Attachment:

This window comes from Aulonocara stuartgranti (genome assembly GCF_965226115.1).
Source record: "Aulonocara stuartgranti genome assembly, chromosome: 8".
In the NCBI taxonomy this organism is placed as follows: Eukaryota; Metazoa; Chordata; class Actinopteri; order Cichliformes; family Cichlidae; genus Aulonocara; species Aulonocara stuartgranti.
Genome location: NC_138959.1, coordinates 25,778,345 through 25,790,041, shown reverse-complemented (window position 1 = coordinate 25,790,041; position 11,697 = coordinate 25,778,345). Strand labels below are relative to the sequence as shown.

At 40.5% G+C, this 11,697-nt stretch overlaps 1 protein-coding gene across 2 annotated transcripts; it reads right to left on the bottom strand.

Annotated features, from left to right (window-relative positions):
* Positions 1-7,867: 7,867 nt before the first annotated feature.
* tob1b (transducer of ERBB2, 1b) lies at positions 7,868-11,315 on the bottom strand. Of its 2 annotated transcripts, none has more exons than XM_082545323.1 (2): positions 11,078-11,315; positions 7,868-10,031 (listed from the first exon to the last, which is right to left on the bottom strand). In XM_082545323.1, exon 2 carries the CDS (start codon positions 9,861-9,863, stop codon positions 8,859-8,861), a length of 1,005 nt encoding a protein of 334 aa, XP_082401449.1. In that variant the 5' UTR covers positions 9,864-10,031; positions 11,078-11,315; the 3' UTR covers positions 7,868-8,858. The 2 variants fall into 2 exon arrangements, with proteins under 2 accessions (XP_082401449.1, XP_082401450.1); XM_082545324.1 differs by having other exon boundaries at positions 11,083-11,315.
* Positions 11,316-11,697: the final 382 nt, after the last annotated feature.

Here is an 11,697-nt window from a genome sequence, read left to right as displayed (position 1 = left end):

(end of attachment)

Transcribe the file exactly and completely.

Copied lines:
This window comes from Aulonocara stuartgranti (genome assembly GCF_965226115.1).
Source record: "Aulonocara stuartgranti genome assembly, chromosome: 8".
In the NCBI taxonomy this organism is placed as follows: Eukaryota; Metazoa; Chordata; class Actinopteri; order Cichliformes; family Cichlidae; genus Aulonocara; species Aulonocara stuartgranti.
Genome location: NC_138959.1, coordinates 25,778,345 through 25,790,041, shown reverse-complemented (window position 1 = coordinate 25,790,041; position 11,697 = coordinate 25,778,345). Strand labels below are relative to the sequence as shown.

At 40.5% G+C, this 11,697-nt stretch overlaps 1 protein-coding gene across 2 annotated transcripts; it reads right to left on the bottom strand.

Annotated features, from left to right (window-relative positions):
* Positions 1-7,867: 7,867 nt before the first annotated feature.
* tob1b (transducer of ERBB2, 1b) lies at positions 7,868-11,315 on the bottom strand. Of its 2 annotated transcripts, none has more exons than XM_082545323.1 (2): positions 11,078-11,315; positions 7,868-10,031 (listed from the first exon to the last, which is right to left on the bottom strand). In XM_082545323.1, exon 2 carries the CDS (start codon positions 9,861-9,863, stop codon positions 8,859-8,861), a length of 1,005 nt encoding a protein of 334 aa, XP_082401449.1. In that variant the 5' UTR covers positions 9,864-10,031; positions 11,078-11,315; the 3' UTR covers positions 7,868-8,858. The 2 variants fall into 2 exon arrangements, with proteins under 2 accessions (XP_082401449.1, XP_082401450.1); XM_082545324.1 differs by having other exon boundaries at positions 11,083-11,315.
* Positions 11,316-11,697: the final 382 nt, after the last annotated feature.

Here is an 11,697-nt window from a genome sequence, read left to right as displayed (position 1 = left end):